Should tribe's be forced to follow their own constitutions? One of the questions asked:
Does tribal sovereign immunity extend to Defendants who were incapable of acting in their official capacity because certain of them had criminal convictions and were barred by the tribal constitution from serving as tribal officials?
Plaintiffs are Native American Indians of different ancestral lineage within Pala who posed a threat to Defendants because they constituted a large voting block of Cupeños within Pala and sought accountability and transparency from
Defendants with respect to the Tribe’s financial dealings and other matters. The friction between Plaintiffs and Defendants escalated after one of Plaintiffs’ family members, King Freeman, circulated a petition for a special meeting to discuss the removal of one of the Defendants from office for engaging in criminal misconduct and violating his parole. Thereafter, in retaliation, Defendants disenrolled Freeman’s three children and five of his other relatives, on the grounds that they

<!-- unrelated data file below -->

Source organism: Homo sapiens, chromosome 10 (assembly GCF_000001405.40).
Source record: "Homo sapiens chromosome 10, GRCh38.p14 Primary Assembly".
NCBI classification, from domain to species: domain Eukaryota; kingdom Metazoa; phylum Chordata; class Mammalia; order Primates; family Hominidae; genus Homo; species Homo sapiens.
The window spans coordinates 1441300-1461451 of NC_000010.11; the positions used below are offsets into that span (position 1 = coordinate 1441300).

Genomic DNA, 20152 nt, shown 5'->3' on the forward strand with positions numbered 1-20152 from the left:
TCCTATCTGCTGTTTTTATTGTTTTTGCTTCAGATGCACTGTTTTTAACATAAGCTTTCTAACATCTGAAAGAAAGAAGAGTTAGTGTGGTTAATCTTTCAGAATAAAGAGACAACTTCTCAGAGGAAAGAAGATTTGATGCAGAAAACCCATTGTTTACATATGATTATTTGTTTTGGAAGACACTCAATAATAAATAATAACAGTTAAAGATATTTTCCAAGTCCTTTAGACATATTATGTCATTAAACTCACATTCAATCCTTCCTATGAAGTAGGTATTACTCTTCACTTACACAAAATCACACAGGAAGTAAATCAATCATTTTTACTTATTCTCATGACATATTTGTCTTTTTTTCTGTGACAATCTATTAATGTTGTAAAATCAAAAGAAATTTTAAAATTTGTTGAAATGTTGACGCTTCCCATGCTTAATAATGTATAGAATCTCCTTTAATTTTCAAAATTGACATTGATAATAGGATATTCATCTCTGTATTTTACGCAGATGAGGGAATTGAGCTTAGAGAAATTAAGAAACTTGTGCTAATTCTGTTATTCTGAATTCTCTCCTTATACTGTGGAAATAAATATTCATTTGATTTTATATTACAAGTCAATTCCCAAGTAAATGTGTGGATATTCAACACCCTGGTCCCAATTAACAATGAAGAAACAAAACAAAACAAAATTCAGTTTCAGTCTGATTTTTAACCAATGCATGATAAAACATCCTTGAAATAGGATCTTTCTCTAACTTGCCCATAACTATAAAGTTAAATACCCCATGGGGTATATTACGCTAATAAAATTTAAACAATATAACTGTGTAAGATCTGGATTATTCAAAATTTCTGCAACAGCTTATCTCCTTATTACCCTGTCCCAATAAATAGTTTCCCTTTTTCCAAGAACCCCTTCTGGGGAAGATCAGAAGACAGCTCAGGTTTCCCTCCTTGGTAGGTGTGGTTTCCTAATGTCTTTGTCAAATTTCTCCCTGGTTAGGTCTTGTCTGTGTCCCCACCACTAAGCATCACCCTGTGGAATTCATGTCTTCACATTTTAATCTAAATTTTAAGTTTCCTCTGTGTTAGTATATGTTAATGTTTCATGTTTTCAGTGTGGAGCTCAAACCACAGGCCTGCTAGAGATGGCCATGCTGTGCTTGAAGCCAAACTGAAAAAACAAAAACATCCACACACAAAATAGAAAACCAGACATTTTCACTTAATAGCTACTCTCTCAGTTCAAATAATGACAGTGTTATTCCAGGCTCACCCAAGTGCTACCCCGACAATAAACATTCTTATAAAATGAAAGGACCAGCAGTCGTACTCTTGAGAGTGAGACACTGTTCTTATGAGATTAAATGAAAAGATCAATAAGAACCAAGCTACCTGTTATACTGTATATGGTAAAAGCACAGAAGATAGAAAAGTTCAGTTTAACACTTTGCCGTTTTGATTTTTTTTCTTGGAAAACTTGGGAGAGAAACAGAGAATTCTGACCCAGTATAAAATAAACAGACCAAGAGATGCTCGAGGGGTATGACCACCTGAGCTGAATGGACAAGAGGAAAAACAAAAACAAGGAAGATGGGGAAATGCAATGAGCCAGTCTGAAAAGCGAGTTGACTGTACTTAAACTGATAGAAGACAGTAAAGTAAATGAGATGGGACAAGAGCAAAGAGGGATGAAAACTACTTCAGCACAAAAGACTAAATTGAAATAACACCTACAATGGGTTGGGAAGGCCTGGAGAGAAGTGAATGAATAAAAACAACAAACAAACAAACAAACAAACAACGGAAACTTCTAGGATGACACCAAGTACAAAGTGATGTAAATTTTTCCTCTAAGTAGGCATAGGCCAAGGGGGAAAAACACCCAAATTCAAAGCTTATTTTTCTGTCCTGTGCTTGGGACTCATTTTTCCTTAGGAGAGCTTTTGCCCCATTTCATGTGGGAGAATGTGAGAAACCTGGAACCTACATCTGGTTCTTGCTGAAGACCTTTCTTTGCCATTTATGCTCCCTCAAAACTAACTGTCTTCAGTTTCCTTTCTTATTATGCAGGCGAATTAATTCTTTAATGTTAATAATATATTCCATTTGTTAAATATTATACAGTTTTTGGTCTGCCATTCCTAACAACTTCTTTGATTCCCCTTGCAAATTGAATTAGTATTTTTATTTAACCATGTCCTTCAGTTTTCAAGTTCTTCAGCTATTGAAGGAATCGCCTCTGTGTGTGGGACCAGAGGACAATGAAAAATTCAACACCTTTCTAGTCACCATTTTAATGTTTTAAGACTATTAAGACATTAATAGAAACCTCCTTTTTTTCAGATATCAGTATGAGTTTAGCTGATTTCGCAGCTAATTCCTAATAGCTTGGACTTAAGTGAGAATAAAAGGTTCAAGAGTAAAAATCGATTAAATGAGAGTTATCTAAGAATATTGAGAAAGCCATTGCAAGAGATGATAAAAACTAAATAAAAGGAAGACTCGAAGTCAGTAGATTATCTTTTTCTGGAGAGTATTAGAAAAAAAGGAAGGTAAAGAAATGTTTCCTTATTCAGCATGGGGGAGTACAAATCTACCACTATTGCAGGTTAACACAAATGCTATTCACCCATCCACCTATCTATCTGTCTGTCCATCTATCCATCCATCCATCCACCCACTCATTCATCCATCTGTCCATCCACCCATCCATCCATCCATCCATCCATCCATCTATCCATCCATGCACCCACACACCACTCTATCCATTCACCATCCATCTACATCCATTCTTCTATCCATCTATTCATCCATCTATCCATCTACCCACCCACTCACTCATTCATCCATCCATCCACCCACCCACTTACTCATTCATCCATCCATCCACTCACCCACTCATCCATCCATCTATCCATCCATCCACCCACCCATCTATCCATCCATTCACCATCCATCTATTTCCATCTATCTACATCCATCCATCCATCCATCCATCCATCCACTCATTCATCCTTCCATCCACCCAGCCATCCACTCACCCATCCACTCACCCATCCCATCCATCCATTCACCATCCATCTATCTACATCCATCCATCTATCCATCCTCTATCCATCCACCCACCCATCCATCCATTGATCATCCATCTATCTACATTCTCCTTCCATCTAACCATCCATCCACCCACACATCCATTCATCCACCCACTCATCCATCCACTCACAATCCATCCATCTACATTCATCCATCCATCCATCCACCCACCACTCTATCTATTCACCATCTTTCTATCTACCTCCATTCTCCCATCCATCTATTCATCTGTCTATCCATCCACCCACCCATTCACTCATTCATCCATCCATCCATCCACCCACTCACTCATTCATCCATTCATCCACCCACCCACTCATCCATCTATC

did not have sufficient Pala Indian blood to be members of the Tribe because their
ancestor, Margarita Britten, was not a full-blooded Pala Indian.
disenrolling them, however, Defendants cleverly ensured that these disenrollees would not be able to seek recourse from tribal courts by withdrawing Pala from the Intertribal Court of Southern California. Six of the Plaintiffs are among these eight disenrollees.
Read these links for more on Pala:
Pala disenrolled 162 members
Pala Disenrolls families
Pala disenrollments led to hardship
DESPICABLE ROBERT SMITH
READ THE REST of Pals’s Big Gamble